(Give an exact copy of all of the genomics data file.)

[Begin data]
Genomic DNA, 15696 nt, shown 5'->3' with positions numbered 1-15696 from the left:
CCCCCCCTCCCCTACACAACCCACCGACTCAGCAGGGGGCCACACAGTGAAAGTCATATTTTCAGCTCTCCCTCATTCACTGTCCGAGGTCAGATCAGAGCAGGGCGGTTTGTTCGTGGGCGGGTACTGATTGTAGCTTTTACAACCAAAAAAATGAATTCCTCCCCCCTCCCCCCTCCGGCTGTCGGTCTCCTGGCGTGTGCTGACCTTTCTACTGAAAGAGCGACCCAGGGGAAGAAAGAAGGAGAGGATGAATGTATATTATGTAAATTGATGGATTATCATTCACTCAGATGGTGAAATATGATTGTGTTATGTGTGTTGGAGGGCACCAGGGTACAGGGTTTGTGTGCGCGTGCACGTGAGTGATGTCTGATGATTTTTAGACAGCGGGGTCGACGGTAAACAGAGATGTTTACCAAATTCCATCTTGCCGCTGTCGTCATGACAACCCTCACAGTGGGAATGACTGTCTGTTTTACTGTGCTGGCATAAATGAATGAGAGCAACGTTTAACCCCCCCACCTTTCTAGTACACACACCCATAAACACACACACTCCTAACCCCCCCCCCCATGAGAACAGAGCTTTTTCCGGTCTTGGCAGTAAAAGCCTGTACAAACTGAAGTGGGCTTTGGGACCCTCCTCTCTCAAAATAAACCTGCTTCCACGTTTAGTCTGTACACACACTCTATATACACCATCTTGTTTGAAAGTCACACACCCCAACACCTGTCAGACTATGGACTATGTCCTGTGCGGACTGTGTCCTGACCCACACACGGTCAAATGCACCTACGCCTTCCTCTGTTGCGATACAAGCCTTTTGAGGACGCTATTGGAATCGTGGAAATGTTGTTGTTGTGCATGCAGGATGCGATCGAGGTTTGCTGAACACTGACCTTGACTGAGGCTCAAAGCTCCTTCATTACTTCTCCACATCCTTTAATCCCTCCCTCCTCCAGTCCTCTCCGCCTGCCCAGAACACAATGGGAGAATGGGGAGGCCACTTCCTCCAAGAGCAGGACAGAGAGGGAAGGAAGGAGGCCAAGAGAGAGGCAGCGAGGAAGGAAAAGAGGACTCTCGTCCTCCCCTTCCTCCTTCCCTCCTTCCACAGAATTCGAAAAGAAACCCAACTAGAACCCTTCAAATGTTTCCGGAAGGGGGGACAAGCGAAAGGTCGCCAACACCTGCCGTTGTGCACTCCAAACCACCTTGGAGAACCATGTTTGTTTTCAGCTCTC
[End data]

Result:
Genomic DNA, 15696 nt, shown 5'->3' with positions numbered 1-15696 from the left:
CCCCCCCTCCCCTACACAACCCACCGACTCAGCAGGGGGCCACACAGTGAAAGTCATATTTTCAGCTCTCCCTCATTCACTGTCCGAGGTCAGATCAGAGCAGGGCGGTTTGTTCGTGGGCGGGTACTGATTGTAGCTTTTACAACCAAAAAAATGAATTCCTCCCCCCTCCCCCCTCCGGCTGTCGGTCTCCTGGCGTGTGCTGACCTTTCTACTGAAAGAGCGACCCAGGGGAAGAAAGAAGGAGAGGATGAATGTATATTATGTAAATTGATGGATTATCATTCACTCAGATGGTGAAATATGATTGTGTTATGTGTGTTGGAGGGCACCAGGGTACAGGGTTTGTGTGCGCGTGCACGTGAGTGATGTCTGATGATTTTTAGACAGCGGGGTCGACGGTAAACAGAGATGTTTACCAAATTCCATCTTGCCGCTGTCGTCATGACAACCCTCACAGTGGGAATGACTGTCTGTTTTACTGTGCTGGCATAAATGAATGAGAGCAACGTTTAACCCCCCCACCTTTCTAGTACACACACCCATAAACACACACACTCCTAACCCCCCCCCCCATGAGAACAGAGCTTTTTCCGGTCTTGGCAGTAAAAGCCTGTACAAACTGAAGTGGGCTTTGGGACCCTCCTCTCTCAAAATAAACCTGCTTCCACGTTTAGTCTGTACACACACTCTATATACACCATCTTGTTTGAAAGTCACACACCCCAACACCTGTCAGACTATGGACTATGTCCTGTGCGGACTGTGTCCTGACCCACACACGGTCAAATGCACCTACGCCTTCCTCTGTTGCGATACAAGCCTTTTGAGGACGCTATTGGAATCGTGGAAATGTTGTTGTTGTGCATGCAGGATGCGATCGAGGTTTGCTGAACACTGACCTTGACTGAGGCTCAAAGCTCCTTCATTACTTCTCCACATCCTTTAATCCCTCCCTCCTCCAGTCCTCTCCGCCTGCCCAGAACACAATGGGAGAATGGGGAGGCCACTTCCTCCAAGAGCAGGACAGAGAGGGAAGGAAGGAGGCCAAGAGAGAGGCAGCGAGGAAGGAAAAGAGGACTCTCGTCCTCCCCTTCCTCCTTCCCTCCTTCCACAGAATTCGAAAAGAAACCCAACTAGAACCCTTCAAATGTTTCCGGAAGGGGGGACAAGCGAAAGGTCGCCAACACCTGCCGTTGTGCACTCCAAACCACCTTGGAGAACCATGTTTGTTTTCAGCTCTC